The 3 global legal publishers (Reed Elsevier LexisNexis, Thomson Reuters Westlaw, Wolters Kluwer) often have regional sites that provide legal information. It is surprising, though, the differences in quality of content, layout, and information available. I recently happened upon Findlaw Australia, a Thomson Reuter’s property. You can find information about lawyers there, as well as some recent articles posted by, one assumes, the lawyers whose names are attached. But if you click on one of the Learn About the Law topics on the home page, you end up with a list of very dated content (in the case of Conveyancing, articles written in 2001). It’s surprising to find that sort of currency issue with content on a major publisher’s Web property.
Contrast it to Findlaw.com, the US version, which does a better job of segmenting the layman from the professional, and provides much more current content. If I follow the link about Learn About the Law to real estate, buying a home, I find an article giving an overview by a lawyer, dated 2007, and indicating it comes from the well-known public law publisher, Nolo. Whether you’re in law practice or just trying to learn about a different area of law, you need to be careful even on major publisher’s Web sites to ensure that freely accessible content is current and attributable.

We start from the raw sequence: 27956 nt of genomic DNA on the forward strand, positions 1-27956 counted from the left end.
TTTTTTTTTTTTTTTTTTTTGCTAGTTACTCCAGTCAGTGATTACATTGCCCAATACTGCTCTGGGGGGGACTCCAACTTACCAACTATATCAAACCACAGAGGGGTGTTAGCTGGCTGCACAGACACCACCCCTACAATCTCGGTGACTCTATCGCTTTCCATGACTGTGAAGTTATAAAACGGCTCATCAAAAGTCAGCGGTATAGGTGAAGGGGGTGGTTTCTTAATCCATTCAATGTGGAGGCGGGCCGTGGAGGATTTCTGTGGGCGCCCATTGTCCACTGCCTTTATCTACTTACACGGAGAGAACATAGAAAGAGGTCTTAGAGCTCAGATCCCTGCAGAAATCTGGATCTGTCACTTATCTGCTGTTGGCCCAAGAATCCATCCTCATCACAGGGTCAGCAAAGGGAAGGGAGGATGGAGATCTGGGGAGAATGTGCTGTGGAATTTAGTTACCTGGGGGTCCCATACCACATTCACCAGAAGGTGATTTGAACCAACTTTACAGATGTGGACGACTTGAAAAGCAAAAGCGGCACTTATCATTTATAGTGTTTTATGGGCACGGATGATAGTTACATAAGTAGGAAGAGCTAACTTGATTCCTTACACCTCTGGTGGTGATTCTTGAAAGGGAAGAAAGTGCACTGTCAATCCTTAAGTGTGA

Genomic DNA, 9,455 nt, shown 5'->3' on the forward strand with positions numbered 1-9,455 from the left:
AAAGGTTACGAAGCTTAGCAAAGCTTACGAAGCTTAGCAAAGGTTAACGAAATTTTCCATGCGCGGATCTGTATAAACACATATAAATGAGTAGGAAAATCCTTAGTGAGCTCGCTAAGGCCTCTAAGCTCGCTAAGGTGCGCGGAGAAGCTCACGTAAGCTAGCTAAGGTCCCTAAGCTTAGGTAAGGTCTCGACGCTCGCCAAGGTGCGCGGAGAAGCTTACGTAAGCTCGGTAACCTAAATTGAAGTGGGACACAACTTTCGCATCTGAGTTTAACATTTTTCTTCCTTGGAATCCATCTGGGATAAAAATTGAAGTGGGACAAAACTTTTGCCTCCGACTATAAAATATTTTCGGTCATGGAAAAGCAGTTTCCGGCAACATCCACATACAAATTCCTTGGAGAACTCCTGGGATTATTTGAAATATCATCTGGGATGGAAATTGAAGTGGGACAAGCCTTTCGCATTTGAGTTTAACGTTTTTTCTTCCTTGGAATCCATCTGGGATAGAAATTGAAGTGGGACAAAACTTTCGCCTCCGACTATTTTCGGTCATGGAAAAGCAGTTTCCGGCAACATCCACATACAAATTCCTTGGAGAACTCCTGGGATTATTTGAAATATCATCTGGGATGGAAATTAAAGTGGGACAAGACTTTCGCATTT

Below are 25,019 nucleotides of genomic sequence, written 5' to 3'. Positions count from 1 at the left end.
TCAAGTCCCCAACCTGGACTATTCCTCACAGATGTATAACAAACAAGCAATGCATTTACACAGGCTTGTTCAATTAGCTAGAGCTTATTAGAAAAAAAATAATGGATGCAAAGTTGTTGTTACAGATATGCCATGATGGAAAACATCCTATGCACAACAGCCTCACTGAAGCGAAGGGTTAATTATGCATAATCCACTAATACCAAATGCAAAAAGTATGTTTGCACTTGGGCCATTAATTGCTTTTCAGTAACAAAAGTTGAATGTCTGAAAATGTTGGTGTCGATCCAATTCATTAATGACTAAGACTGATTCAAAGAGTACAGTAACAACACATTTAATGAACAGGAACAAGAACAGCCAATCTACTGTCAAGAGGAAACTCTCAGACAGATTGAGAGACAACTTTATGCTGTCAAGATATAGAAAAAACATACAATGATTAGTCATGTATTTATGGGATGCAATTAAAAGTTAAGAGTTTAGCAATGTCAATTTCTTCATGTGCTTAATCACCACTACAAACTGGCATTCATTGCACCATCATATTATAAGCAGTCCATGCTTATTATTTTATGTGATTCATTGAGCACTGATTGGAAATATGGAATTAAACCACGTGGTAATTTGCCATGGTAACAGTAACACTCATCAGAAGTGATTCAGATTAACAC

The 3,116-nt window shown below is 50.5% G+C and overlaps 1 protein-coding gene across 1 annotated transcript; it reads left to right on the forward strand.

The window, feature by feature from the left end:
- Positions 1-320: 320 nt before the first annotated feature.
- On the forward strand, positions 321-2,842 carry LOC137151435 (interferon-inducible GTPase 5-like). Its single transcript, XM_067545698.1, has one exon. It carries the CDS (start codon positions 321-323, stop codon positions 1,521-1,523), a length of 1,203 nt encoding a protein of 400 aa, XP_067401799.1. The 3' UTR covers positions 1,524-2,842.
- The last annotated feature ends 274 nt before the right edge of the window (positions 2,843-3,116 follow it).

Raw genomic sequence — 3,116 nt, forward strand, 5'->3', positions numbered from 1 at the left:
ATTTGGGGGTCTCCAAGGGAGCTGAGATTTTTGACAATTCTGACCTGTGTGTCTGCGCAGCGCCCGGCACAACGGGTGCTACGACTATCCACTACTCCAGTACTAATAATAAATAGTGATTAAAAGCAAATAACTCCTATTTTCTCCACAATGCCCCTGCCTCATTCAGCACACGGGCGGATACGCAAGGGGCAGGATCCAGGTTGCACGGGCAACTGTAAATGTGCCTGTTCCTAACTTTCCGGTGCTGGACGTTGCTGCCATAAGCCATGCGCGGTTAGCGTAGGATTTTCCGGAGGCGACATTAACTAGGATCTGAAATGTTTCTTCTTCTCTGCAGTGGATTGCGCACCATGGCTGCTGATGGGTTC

LexisNexis Canada recently announced an updated look for its online lawyers directory at http://www.canadian-lawyers.ca. Like the regional Findlaw sites, the LexisNexis Lawyers.com sites have legal information for the public as well as resources (including marketing tools) for lawyers. The legal content on the site is specific to Canada, but the law directory content appears to be the same as you would find if you searched for a Canadian lawyer at LexisNexis’ main, U.S.-based directory site, Martindale.com. In fact, if you search from the newly revamped site, the URL changes slightly to yet another LexisNexis Web property, http://canada.lawyers.com and the content is identical to that on Martindale.
These sites can be useful resources for either finding a lawyer or finding an article on a research topic, but it shows that, even with leading legal publishers, you need to be aware of the currency of the content on the sites. It also highlights that you might want to look outside your geographic area to get a more powerful, deeper versions of finding tools that are regional.